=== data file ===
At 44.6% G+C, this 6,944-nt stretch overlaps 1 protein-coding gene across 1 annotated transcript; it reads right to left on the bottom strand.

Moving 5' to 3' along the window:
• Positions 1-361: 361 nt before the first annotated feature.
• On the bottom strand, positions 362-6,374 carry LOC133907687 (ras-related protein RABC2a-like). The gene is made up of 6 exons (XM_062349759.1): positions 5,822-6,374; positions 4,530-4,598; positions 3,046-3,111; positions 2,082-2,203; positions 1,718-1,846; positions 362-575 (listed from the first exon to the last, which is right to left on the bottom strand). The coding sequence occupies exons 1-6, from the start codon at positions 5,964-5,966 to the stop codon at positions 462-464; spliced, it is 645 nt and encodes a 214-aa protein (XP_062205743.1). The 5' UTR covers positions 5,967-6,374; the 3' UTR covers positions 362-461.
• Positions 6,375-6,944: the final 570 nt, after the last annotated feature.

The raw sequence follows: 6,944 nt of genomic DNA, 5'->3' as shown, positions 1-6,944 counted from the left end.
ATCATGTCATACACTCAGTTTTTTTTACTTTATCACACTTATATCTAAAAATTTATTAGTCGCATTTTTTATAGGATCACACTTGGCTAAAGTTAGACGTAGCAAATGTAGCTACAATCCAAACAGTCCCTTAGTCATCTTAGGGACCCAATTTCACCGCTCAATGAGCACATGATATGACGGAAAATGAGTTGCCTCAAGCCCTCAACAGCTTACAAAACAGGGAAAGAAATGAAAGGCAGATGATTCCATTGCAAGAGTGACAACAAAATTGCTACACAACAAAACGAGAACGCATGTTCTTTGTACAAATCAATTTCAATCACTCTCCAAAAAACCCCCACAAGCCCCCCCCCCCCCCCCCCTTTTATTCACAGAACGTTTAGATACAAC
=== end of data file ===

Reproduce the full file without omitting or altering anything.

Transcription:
At 44.6% G+C, this 6,944-nt stretch overlaps 1 protein-coding gene across 1 annotated transcript; it reads right to left on the bottom strand.

Moving 5' to 3' along the window:
• Positions 1-361: 361 nt before the first annotated feature.
• On the bottom strand, positions 362-6,374 carry LOC133907687 (ras-related protein RABC2a-like). The gene is made up of 6 exons (XM_062349759.1): positions 5,822-6,374; positions 4,530-4,598; positions 3,046-3,111; positions 2,082-2,203; positions 1,718-1,846; positions 362-575 (listed from the first exon to the last, which is right to left on the bottom strand). The coding sequence occupies exons 1-6, from the start codon at positions 5,964-5,966 to the stop codon at positions 462-464; spliced, it is 645 nt and encodes a 214-aa protein (XP_062205743.1). The 5' UTR covers positions 5,967-6,374; the 3' UTR covers positions 362-461.
• Positions 6,375-6,944: the final 570 nt, after the last annotated feature.

The raw sequence follows: 6,944 nt of genomic DNA, 5'->3' as shown, positions 1-6,944 counted from the left end.
ATCATGTCATACACTCAGTTTTTTTTACTTTATCACACTTATATCTAAAAATTTATTAGTCGCATTTTTTATAGGATCACACTTGGCTAAAGTTAGACGTAGCAAATGTAGCTACAATCCAAACAGTCCCTTAGTCATCTTAGGGACCCAATTTCACCGCTCAATGAGCACATGATATGACGGAAAATGAGTTGCCTCAAGCCCTCAACAGCTTACAAAACAGGGAAAGAAATGAAAGGCAGATGATTCCATTGCAAGAGTGACAACAAAATTGCTACACAACAAAACGAGAACGCATGTTCTTTGTACAAATCAATTTCAATCACTCTCCAAAAAACCCCCACAAGCCCCCCCCCCCCCCCCCCTTTTATTCACAGAACGTTTAGATACAAC